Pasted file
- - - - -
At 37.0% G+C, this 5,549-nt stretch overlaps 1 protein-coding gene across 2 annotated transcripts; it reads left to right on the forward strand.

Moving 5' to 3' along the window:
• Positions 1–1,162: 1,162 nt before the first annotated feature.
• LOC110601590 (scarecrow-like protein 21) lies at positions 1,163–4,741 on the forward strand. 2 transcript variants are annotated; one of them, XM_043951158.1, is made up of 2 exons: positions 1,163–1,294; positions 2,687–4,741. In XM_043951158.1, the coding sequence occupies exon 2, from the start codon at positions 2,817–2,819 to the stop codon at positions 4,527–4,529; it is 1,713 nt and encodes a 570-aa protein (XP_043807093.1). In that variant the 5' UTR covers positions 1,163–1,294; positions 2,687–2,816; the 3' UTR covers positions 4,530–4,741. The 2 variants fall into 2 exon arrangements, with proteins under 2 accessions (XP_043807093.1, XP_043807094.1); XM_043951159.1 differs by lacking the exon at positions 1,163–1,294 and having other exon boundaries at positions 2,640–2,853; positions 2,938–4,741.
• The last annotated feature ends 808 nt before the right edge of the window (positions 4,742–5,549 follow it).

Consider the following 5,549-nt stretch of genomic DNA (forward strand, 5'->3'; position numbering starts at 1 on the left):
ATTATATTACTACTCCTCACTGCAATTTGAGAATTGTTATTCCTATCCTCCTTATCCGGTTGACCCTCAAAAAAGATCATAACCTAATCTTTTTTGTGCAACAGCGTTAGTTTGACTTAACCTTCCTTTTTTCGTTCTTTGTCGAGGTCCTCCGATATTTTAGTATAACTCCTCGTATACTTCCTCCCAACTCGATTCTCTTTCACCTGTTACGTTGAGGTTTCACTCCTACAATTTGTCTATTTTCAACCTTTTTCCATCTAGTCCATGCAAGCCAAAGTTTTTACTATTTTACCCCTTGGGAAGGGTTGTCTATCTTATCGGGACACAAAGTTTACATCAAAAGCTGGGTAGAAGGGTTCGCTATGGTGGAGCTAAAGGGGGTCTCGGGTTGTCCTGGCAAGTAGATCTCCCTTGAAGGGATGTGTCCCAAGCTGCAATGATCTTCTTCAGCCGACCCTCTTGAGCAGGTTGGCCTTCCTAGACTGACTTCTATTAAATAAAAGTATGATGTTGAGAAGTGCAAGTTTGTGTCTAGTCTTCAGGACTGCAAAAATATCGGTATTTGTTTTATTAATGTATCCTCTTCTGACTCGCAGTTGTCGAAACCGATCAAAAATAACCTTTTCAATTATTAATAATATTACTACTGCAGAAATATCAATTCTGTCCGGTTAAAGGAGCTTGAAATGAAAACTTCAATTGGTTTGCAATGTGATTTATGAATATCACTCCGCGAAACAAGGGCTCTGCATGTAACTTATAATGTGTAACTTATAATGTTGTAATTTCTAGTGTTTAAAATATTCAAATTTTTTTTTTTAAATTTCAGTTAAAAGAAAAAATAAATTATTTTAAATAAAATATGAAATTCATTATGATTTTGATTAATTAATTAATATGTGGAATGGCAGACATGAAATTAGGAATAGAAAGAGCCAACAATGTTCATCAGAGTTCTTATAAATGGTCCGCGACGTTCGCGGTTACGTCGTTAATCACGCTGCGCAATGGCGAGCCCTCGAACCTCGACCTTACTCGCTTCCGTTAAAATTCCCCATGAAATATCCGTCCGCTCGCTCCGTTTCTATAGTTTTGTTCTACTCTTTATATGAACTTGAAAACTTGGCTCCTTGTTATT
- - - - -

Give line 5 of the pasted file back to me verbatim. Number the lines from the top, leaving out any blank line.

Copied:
• The last annotated feature ends 808 nt before the right edge of the window (positions 4,742–5,549 follow it).